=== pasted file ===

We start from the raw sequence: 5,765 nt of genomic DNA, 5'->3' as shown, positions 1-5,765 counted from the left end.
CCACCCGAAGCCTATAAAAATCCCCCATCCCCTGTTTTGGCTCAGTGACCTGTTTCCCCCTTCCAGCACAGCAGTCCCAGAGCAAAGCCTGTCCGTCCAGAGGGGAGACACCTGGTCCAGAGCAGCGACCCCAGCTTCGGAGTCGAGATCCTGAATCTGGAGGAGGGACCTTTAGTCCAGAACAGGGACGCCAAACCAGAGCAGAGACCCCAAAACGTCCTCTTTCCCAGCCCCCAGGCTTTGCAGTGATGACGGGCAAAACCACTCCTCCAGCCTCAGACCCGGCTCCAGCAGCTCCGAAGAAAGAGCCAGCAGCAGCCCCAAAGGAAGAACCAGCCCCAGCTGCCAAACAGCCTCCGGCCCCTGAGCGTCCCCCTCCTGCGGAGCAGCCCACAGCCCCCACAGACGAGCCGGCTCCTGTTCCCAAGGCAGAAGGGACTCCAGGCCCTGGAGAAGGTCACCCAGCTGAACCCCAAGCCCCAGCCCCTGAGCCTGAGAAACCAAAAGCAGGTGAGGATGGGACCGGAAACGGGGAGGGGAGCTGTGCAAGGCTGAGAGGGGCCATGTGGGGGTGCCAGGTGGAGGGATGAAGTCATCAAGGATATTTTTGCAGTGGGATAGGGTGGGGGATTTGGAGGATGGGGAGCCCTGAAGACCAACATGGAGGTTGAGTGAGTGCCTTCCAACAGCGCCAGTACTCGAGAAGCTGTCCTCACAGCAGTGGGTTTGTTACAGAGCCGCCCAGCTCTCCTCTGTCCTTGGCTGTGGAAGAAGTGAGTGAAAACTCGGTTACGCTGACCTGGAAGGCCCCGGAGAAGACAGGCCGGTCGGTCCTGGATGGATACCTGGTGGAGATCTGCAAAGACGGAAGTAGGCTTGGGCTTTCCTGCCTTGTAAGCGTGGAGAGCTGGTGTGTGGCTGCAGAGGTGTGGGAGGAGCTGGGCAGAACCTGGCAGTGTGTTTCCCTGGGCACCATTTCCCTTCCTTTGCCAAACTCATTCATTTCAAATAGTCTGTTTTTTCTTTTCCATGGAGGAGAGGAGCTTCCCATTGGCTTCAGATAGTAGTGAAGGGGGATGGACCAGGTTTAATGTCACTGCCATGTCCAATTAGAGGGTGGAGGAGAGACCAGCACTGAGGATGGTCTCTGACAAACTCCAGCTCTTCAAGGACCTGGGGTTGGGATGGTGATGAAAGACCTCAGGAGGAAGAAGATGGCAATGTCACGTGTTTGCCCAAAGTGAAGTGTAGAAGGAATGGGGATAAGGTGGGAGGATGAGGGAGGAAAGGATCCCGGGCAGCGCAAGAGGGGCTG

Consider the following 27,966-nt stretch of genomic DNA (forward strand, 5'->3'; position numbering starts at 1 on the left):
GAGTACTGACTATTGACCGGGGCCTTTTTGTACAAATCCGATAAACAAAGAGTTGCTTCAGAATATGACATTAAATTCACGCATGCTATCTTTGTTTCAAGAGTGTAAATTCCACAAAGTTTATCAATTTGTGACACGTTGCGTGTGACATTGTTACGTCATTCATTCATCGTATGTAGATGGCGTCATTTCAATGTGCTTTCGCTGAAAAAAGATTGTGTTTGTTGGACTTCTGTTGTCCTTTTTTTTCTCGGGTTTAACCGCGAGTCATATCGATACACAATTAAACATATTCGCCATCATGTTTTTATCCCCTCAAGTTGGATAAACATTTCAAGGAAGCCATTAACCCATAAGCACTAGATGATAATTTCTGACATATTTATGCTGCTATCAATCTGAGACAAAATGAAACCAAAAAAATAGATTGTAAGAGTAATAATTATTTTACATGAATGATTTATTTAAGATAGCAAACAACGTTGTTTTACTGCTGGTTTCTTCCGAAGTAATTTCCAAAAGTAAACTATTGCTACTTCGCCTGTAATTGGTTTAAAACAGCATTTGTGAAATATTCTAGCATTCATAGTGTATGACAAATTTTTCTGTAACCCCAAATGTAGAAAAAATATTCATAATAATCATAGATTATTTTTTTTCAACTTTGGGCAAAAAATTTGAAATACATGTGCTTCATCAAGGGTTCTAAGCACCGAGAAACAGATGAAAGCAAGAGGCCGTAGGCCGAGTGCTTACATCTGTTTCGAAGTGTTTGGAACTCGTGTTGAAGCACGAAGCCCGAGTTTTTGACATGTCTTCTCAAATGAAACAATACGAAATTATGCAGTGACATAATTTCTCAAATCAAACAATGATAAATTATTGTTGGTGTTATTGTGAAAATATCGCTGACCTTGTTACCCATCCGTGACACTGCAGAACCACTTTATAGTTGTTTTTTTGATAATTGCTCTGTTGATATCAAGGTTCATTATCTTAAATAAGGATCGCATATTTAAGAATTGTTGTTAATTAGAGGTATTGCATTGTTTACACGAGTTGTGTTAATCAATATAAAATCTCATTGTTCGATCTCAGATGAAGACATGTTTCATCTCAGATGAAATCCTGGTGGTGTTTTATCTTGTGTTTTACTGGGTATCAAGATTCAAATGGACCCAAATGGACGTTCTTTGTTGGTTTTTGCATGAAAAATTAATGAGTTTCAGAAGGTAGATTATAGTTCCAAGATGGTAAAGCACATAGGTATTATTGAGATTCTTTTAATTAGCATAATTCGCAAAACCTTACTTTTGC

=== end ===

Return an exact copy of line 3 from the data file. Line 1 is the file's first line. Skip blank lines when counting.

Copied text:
Consider the following 27,966-nt stretch of genomic DNA (forward strand, 5'->3'; position numbering starts at 1 on the left):